Detectives attempt to track a woman who they believe is involved in fencing stolen goods but manage to keep losing her. Unfortunately I found the premise less than thrilling and it struck me as one of the weaker entries in the collection.

Review copy provided through NetGalley. Blood on the Tracks is already available in the UK and will be published in the United States by Poisoned Pen Press on July 3, 2018.

Toll the Bell for Murder by George Bellairs

TolltheBell
Toll the Bell for Murder
George Bellairs
Originally Published 1959
Inspector Littlejohn #32
Preceded by Bones in the Wilderness
Followed by Death in Despair

If you are a seasoned reader of this blog I know what you’re wondering: why is Aidan trying another Bellairs when he’s read four of them already and has yet to be blown away by any of them? It’s a fair question but the reason is that, even in the weakest of his efforts, I find aspects of the writing enjoyable and I feel sure that there must be one of his novels where everything I like comes together to deliver a perfect mystery.

Well, if there is a perfect Bellairs out there it turns out that I will have to look a little more to find it but Toll the Bell for Murder is the closest thing yet, albeit with some reservations. Like my previous favorite, Corpse at the Carnival, Littlejohn is on the Isle of Man at his friend Archdeacon Kinrade’s request to unofficially look into a curious murder that seems to have been committed by a priest on the island.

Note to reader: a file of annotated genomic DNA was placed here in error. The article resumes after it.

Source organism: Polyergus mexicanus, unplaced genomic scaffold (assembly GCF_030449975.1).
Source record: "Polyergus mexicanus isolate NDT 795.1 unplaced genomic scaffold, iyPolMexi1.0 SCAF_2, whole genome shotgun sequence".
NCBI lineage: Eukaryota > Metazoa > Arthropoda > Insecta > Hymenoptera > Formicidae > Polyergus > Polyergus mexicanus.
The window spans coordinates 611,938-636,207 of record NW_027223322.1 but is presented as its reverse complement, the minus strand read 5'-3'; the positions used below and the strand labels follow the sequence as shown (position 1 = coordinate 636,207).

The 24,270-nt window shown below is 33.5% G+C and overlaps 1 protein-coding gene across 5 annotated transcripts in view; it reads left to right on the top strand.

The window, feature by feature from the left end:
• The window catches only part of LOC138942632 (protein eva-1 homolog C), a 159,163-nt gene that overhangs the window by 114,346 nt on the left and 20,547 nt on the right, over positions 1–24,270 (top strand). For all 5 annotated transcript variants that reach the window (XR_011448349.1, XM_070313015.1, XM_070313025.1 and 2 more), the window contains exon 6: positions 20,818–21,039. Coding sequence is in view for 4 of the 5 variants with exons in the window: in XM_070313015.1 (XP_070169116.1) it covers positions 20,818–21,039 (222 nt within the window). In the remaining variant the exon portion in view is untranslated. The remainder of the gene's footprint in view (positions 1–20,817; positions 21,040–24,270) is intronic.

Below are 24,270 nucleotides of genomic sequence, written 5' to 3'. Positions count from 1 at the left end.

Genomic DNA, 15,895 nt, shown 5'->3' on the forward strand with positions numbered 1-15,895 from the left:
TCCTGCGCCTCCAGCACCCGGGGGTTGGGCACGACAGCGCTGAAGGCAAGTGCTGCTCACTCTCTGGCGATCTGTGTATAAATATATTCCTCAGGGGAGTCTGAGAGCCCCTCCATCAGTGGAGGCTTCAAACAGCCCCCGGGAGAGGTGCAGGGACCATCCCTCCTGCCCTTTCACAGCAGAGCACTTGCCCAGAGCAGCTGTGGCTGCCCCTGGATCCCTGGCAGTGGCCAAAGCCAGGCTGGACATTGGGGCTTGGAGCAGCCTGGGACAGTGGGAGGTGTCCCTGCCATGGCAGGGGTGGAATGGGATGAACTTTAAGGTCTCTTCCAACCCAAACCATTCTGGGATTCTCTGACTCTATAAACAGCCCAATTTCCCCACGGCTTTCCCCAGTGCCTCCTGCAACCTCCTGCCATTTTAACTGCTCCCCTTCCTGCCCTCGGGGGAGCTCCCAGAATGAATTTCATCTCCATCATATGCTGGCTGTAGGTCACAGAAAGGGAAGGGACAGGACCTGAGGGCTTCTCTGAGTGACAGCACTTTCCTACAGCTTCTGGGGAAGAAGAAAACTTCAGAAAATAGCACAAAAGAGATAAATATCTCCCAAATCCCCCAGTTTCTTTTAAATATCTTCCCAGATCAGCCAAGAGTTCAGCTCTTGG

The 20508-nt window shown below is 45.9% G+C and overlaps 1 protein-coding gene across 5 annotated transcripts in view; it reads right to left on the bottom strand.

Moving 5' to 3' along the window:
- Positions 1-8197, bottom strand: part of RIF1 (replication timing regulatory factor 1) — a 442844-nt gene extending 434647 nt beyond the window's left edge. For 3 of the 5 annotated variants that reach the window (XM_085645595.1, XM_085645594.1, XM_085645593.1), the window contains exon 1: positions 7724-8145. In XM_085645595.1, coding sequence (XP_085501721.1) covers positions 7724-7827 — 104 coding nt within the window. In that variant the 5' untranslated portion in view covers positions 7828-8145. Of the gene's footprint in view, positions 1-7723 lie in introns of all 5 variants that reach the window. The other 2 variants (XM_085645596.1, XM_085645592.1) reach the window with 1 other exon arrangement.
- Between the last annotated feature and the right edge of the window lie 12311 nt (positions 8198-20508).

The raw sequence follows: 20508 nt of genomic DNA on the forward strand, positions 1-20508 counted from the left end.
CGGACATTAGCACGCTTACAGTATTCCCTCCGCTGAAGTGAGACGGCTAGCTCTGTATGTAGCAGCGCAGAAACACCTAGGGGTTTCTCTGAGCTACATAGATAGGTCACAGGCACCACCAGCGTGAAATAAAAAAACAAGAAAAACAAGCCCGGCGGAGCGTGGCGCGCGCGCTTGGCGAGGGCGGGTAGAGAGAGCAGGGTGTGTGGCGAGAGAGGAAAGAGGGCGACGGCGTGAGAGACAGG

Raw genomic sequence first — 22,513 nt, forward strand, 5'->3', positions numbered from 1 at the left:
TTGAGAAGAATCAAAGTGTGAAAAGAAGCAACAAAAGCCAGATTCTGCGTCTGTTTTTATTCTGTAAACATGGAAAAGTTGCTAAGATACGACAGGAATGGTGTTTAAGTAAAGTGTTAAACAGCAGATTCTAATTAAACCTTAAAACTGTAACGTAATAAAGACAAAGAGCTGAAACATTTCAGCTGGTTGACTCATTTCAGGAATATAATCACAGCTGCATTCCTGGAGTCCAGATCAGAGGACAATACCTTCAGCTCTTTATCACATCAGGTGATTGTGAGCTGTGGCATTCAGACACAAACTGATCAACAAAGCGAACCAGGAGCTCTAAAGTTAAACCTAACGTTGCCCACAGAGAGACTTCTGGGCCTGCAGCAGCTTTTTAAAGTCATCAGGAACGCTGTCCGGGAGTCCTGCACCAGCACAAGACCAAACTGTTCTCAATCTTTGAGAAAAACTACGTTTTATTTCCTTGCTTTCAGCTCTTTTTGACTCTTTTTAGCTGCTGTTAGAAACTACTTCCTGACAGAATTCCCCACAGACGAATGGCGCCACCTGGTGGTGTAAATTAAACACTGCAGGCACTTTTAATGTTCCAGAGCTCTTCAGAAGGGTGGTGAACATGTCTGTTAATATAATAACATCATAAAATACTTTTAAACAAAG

The novel opens with a group of villagers preparing for a jumble sale by pricing donated items. Among those items is a shotgun and a box of ammunition which the vicar diligently sets to making sure is in working condition and pricing. In the early hours of the morning there is a loud shot in the vicinity of the church and a few minutes later the vicar begins violently ringing the church bell. When the villagers stumble up to the church they discover Reverend Lee praying over a body shot in the head. That shotgun lies next to him and he refuses to say anything in his defence. While no one really believes Lee would resort to murder, his unwillingness to cooperate means the investigation has hit a dead-end.

The victim, it turns out, is Sir Martin Skollick who is widely regarded as a bit of a scoundrel. An arrival from England, he has not only entered into land disputes with many of the locals but also seduced several of the young women in the neighborhood. Littlejohn soon realizes that there were plenty who would want him dead but first he will have to find a way to prove Lee’s innocence and discover what really happened that night.

Littlejohn sets about speaking with the locals to get a sense of the people involved and to learn more about the victim. These interviews are often somewhat rambling making progress in that investigation slow but they help establish the sense of place which I think is Bellairs’ greatest strength as a writer. Each of his characters feels distinctive, both in their personalities and in the way they talk, and I had no difficulty imagining any of them.

Similarly Bellairs pays a lot of attention to describing the landscape of the Manx curraghs and the isolation of some of the communities there. This style can occasionally feel a little travelogue-y, as TomCat said in the comments of a previous post, so if you’ve tried previous stories by the author and didn’t care for the focus drifting away from the crime narrative then this is probably not the book for you.